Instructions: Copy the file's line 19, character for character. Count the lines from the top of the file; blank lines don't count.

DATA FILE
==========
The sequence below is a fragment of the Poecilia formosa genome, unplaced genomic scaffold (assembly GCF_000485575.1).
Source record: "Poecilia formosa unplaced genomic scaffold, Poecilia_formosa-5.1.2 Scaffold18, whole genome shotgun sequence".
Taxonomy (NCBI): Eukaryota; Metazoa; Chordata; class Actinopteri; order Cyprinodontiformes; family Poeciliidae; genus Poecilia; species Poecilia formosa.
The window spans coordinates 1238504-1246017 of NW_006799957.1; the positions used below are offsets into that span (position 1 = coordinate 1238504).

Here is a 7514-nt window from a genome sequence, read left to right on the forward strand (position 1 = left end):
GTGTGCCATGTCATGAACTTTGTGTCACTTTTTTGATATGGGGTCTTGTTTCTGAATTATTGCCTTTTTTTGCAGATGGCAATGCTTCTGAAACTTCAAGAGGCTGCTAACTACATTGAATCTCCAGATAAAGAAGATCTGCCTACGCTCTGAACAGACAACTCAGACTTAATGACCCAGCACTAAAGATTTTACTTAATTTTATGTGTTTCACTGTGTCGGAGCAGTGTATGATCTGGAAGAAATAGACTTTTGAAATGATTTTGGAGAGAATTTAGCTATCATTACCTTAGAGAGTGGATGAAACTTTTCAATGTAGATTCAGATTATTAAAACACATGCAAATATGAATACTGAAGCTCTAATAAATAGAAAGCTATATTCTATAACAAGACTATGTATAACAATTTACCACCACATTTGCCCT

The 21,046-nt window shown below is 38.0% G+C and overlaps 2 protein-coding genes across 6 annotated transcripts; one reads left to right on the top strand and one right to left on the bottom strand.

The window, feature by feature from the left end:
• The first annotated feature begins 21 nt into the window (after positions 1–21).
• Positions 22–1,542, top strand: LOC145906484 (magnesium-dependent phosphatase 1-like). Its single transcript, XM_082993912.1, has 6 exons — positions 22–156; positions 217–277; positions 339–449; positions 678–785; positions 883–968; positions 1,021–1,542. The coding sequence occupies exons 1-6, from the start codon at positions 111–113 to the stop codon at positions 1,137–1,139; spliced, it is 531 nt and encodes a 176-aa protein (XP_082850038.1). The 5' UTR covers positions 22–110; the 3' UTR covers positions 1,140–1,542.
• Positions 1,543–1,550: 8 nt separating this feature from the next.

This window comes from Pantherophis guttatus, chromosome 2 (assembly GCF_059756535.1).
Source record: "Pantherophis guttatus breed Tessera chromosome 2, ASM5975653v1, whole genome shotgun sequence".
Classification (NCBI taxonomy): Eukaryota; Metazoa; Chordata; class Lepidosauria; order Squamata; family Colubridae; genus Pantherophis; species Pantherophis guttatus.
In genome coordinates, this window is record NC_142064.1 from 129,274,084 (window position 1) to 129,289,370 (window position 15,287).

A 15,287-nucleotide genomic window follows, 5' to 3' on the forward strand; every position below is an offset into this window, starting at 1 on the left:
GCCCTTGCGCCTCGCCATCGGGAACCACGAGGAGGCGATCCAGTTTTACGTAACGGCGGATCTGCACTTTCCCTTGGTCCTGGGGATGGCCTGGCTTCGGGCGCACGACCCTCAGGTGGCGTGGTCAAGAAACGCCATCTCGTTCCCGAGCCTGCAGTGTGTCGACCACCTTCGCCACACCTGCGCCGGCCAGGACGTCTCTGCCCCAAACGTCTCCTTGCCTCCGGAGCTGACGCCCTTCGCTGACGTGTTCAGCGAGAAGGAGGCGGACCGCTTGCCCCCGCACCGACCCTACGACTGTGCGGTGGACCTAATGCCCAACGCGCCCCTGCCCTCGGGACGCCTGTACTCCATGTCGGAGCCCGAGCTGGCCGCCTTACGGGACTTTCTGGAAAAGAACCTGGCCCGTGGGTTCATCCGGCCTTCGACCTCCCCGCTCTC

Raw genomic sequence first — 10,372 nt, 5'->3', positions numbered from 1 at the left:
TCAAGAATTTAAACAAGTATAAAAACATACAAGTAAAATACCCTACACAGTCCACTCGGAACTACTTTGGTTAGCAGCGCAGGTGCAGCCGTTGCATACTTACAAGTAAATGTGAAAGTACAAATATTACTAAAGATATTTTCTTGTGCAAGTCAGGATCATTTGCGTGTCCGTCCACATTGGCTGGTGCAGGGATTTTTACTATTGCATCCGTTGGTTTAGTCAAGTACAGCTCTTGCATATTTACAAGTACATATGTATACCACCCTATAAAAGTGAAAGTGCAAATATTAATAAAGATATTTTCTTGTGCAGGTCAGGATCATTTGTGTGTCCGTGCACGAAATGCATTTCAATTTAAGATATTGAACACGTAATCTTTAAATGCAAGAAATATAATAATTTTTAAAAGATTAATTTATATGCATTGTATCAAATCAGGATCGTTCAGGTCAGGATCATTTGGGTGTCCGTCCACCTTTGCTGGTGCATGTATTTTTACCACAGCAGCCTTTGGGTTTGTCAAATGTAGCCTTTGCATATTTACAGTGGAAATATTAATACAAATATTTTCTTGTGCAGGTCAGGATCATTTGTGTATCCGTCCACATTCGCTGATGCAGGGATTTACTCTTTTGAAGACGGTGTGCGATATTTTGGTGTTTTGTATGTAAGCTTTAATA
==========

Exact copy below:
TCAAGAATTTAAACAAGTATAAAAACATACAAGTAAAATACCCTACACAGTCCACTCGGAACTACTTTGGTTAGCAGCGCAGGTGCAGCCGTTGCATACTTACAAGTAAATGTGAAAGTACAAATATTACTAAAGATATTTTCTTGTGCAAGTCAGGATCATTTGCGTGTCCGTCCACATTGGCTGGTGCAGGGATTTTTACTATTGCATCCGTTGGTTTAGTCAAGTACAGCTCTTGCATATTTACAAGTACATATGTATACCACCCTATAAAAGTGAAAGTGCAAATATTAATAAAGATATTTTCTTGTGCAGGTCAGGATCATTTGTGTGTCCGTGCACGAAATGCATTTCAATTTAAGATATTGAACACGTAATCTTTAAATGCAAGAAATATAATAATTTTTAAAAGATTAATTTATATGCATTGTATCAAATCAGGATCGTTCAGGTCAGGATCATTTGGGTGTCCGTCCACCTTTGCTGGTGCATGTATTTTTACCACAGCAGCCTTTGGGTTTGTCAAATGTAGCCTTTGCATATTTACAGTGGAAATATTAATACAAATATTTTCTTGTGCAGGTCAGGATCATTTGTGTATCCGTCCACATTCGCTGATGCAGGGATTTACTCTTTTGAAGACGGTGTGCGATATTTTGGTGTTTTGTATGTAAGCTTTAATA